Into the Collection

Into the Collection Spotlight

Joseph Stapleton (1921-1994) Thinking of Duke Ellington, 1979 India ink on paper, 17 x 14 in.

By Liam Conner, class of ’25

Joseph Stapleton was one of the many artists who populated New York City following the wars of the early 20th century. As a member of Abstract Expressionism’s “second generation,” Stapleton and others were heavily influenced by international culture, social movements, and artistic creativity. As shown in Stapleton’s Thinking of Duke Ellington, the seemingly spontaneous and erratic brush strokes combined with what seems to be text throughout the border work to create a portrait of Duke Ellington like none other. Painted approximately five years after The Duke’s death, the work expresses his longstanding legacy through its aberration from form. Ellington’s music throughout his career was revolutionary, and this image articulates that with its quick and almost swing-like strokes that hop around the canvas. Heavily influenced by Japanese calligraphy, Stapleton unconventionally incorporates themes from throughout the world in the same way that Duke Ellington wrote music with Latin and European cultures in mind. Stapleton’s interpretation of the great composer in Thinking of Duke Ellington provides a look not only at his own era but also at the impact of Duke Ellington and his legacy on the greater artistic community.


Duke Ellington: American Musician. See Accessed 9/23/2022.

New in Artstor—Nearly 300 Self-portraits by Joseph Stapleton: A Unique Offering from a Second Generation Abstract Expressionist. See Accessed 9/23/2022.

Into the Collection Uncategorized

Into the Collection: Twentieth Century Prints

By Alyssa Trejo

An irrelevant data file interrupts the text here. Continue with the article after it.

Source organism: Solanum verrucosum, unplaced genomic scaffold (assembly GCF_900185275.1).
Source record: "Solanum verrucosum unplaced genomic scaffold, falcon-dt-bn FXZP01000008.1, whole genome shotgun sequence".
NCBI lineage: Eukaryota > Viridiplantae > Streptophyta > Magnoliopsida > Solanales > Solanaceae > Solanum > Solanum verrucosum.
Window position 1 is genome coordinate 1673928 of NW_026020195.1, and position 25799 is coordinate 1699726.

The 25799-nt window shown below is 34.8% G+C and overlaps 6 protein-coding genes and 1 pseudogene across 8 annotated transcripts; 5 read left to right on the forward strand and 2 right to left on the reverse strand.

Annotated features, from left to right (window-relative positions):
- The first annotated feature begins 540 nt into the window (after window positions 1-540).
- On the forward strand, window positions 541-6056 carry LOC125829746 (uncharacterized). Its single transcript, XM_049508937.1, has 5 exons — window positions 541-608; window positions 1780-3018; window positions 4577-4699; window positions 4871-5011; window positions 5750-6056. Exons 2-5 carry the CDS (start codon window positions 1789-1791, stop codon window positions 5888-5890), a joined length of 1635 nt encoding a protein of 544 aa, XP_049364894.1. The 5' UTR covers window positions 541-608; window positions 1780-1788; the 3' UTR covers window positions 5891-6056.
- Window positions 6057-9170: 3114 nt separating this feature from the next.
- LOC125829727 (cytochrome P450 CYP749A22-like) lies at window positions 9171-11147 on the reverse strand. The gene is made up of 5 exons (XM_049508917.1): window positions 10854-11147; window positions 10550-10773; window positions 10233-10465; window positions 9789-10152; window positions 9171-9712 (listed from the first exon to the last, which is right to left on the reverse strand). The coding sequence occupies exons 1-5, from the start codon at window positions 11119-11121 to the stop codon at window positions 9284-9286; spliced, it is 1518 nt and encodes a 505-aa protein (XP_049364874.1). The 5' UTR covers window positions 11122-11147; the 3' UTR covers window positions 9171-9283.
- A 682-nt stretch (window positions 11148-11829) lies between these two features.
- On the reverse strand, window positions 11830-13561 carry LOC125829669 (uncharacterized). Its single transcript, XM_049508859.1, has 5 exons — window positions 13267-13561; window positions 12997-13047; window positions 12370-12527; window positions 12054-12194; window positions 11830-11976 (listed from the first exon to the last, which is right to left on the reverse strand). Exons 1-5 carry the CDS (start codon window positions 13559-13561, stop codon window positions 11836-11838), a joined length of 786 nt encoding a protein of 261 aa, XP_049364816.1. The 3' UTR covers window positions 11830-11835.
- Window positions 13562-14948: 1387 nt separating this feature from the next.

On Wednesday, April 11th, the McMullen exhibited twentieth-century prints from our private collection as part of the ongoing Into the Collection series. Student Ambassadors from the Education Committee presented on prints ranging from lithographs, woodblock prints, sugar-lift aquatints, and more from artists like Picasso, Kokoschka, and Maher.

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Alyssa Trejo researched and presented information on Georges Rouault’s Plate 36: Ce sera la dernière, petit père / This will be the last time, father! from the Miserere series. Members of the audience were stunned by the strong contrast and its dreary imagery.

Georges Rouault (1871–1958), Miserere et Guerre, c. 1920, etching on paper, 25.75 x 20 in. McMullen Museum of Art, Boston College, Gift of Ms. Ruth Shikes, 2009.31

The first print depicts a father, who was once a soldier, kissing his son goodbye before he leaves to go to war. As he does so, the son says “this is the war to end all wars.” Death, in the form of a skeleton, foreshadows the imminent demise in this war and in those to come, thus proving the son wrong.

This plate is especially telling since it was made during WWI, but not published until after WWII. It asks the viewer to contemplate our views on war and the destruction it causes, and whether or not we honestly learn from it.